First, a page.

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PJ Jacobsen will once again be the sole American representation in World Supersport this year. The New Yorker had his first taste of his MV Agusta F3 in the dry while at the Jerez test, and came away suitably impressed by the bike that has won eight races in the hands of Jules Cluzel in recent years.

The 23-year-old tested the bike in Jerez last year in what was seen as a shootout for the ride, but on a damp track he didn’t get a real feel for the bike. 

“Today was my first day on the bike this year,” said Jacobsen. “I did half a day on the MV last November in Jerez, but it was half wet, half dry so today was good to get out there.”

“It was fully dry so I learned a lot and I’m quite happy with it. The bike is totally different to what I’ve ridden in the past, but the team works really well and they’ve impressed me.”

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Two Enthusiasts Podcast #40 – Adverse Possession

12/13/2016 @ 10:23 am, by Jensen Beeler5 COMMENTS

Episode 40 of the Two Enthusiasts Podcast is a busy one, as we are back in the studio (my living room) after our live show in Portland

The show starts with a talk about the new A&R Pro premium accounts on Asphalt & Rubber, and then morphs into a discussion about the changing media landscape. Obviously, that makes it a good time to talk about the changes occurring over at Motorcyclist as well.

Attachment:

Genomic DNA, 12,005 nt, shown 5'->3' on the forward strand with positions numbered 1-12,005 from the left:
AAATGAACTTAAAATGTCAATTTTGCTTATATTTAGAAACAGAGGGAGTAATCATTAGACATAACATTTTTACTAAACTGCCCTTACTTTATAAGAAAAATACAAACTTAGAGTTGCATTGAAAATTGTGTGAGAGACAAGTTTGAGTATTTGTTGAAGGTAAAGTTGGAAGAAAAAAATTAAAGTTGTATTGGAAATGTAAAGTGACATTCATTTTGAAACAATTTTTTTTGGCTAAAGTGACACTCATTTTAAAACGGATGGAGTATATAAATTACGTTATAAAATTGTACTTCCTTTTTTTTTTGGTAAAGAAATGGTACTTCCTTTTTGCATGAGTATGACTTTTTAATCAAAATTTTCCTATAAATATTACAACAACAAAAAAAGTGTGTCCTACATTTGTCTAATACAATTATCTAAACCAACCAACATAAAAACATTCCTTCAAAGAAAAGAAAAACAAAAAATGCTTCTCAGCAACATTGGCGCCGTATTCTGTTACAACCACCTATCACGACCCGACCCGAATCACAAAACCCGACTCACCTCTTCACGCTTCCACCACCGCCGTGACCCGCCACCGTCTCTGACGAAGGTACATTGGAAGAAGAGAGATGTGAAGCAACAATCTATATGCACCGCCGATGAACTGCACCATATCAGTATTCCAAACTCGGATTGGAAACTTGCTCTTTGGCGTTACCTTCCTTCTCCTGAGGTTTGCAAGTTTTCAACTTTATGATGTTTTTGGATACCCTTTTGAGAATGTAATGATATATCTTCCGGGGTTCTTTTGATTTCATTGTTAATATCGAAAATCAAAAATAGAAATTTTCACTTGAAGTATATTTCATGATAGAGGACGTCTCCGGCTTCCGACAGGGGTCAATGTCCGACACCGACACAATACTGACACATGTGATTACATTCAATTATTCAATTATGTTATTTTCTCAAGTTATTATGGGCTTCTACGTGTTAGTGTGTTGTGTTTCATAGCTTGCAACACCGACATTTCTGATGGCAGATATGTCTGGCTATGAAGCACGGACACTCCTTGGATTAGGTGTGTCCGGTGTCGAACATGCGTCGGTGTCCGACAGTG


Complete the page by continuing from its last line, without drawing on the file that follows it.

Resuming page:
We then turn our attention to a recent press launch with AGV, where I rode with the new AGV Corsa R and AGV Pista GP R helmets. Quentin gets his first taste of them on the show, which is funny in a way only Quentin can make it.

We wrap-up that conversation with a discussion about heavy metals near Bakersfield, CA – home of Buttonwillow Raceway, as well as my first impressions of the new Michelin Power RS street tires.

Lastly, our final topic turns to MV Agusta, which is about to sign a financing deal with Black Ocean, a Russian investment group the hopes to make Italian motorcycles great again. All in all, it’s a jam-packed show.

You can listen to the show via the embedded SoundCloud player, after the jump, or you can find the show on iTunes (please leave a review) or this RSS feed. Be sure to follow us on Facebook and Twitter as well. Enjoy the show!